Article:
This idea is a much moderate version of a more exotic-sounding proposed monetary regime that I have written about elsewhere, called Peg the Export Price – or PEP, for short. I have proposed PEP explicitly for those countries that happen to be heavily specialized in the production of a particular mineral or agricultural export commodity. The proposal is to fix the price of that commodity in terms of domestic currency, or, equivalently, set the value of domestic currency in terms of that commodity. For example, African gold producers would peg their currency to gold – in effect returning to the long-abandoned gold standard. Canada and Australia would peg to wheat. Norway would peg to oil. Chile would peg to copper, and so forth. One can even think of exporters of manufactured goods that qualify: standardized semi-conductors (that is, commodity chips) are sufficiently important exports in Korea that one could imagine it pegging to the won to the price of chips.How would this work operationally? Conceptually, one can imagine the government holding reserves of gold or oil, and intervening whenever necessary to keep the price fixed in terms of local currency. Operationally, a more practical method would be for the central bank each day to announce an exchange rate vis-à-vis the dollar, following the rule that the day’s exchange rate target (dollars per local currency unit) moves precisely in proportion to the day’s price of gold or oil on the London market or New York market (dollars per commodity). Then the central bank could intervene via the foreign exchange market to achieve the day’s target. Either way, the effect would be to stabilize the price of the commodity in terms of local currency. Or perhaps, since these commodity prices are determined on world markets, a better way to express the same policy is stabilizing the price of local currency in terms of the commodity.11 The PEP proposal can be made more moderate, and more appropriate for diversified economies, in a number of ways.12 One is to interpret it as targeting a broad index of all export prices, rather than the price of only one or a few export commodities. This part of the paper proposes targeting just such an export price index. This moderate form of the proposal is abbreviated PEPI, for Peg the Export Price Index.13 The argument for the export targeting proposal, in any of its forms, can be stated succinctly: It delivers one of the main advantages that a simple exchange rate peg promises, namely a nominal anchor, while simultaneously delivering one of the main advantages that a floating regime promises, namely automatic adjustment in the face of fluctuations in the prices of the countries’ exports on world markets. Textbook theory says that when there is an adverse movement in the terms of trade, it is desirable to accommodate it via a depreciation of the currency. When the dollar price of exports rises, under PEP or PEPI the currency per force appreciates in terms of dollars. When the dollar price of exports falls, the currency depreciates in terms of dollars. Such accommodation of terms of trade shocks is precisely what is wanted. In recent currency crises, countries that suffered a sharp deterioration in their export markets were often eventually forced to give up their exchange rate targets and devalue anyway; but the adjustment was far more painful -- in terms of lost reserves, lost credibility, and lost output -- than if the depreciation had happened automatically.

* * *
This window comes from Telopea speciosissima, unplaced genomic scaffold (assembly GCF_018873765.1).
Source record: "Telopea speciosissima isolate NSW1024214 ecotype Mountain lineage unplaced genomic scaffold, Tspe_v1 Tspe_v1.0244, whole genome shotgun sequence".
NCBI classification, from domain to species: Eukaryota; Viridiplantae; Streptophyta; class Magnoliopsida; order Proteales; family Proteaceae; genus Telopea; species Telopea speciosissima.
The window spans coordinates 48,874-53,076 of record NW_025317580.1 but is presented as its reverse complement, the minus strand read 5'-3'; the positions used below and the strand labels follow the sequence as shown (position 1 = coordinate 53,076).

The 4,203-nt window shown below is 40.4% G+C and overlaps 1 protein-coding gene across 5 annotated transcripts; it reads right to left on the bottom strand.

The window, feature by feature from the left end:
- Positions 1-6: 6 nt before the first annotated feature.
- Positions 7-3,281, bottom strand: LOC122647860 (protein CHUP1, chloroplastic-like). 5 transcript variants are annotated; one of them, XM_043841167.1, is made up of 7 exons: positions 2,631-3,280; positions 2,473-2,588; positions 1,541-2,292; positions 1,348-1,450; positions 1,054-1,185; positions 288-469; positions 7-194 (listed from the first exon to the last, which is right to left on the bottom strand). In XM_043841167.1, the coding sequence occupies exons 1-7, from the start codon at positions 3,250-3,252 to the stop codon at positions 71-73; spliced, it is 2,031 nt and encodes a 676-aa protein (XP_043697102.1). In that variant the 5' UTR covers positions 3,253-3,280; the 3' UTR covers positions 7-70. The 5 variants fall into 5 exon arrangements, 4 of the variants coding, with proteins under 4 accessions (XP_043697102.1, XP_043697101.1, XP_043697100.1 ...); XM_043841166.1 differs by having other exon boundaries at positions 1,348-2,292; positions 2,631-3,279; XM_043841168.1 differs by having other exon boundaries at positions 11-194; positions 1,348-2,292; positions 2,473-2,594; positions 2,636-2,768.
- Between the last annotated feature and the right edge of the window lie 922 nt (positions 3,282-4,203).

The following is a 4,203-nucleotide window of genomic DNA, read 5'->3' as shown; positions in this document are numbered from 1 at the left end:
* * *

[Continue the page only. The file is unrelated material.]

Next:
The desirability of accommodating terms of trade shocks is a particularly good way to summarize the attractiveness of export price targeting relative to the reigning champion, CPI targeting. Consider the two categories of adverse terms of trade shocks: a fall in the dollar price of the export in world markets and a rise in the dollar price of the import on world markets. In the first case, a fall in the export price, you want the local currency to depreciate against the dollar. As already noted, PEP or PEPI deliver that result automatically; CPI targeting does not. In the second case, a rise in the import price, the terms-of-trade criterion suggests that you again want the local currency to depreciate. Neither regime delivers that result. But CPI targeting actually has the implication that you tighten monetary policy so as to appreciate the currency against the dollar, by enough to prevent the local-currency price of imports from rising. This implication – reacting to an adverse terms of trade shock by appreciating the currency – seems perverse. It could be expected to exacerbate swings in the trade balance, and output.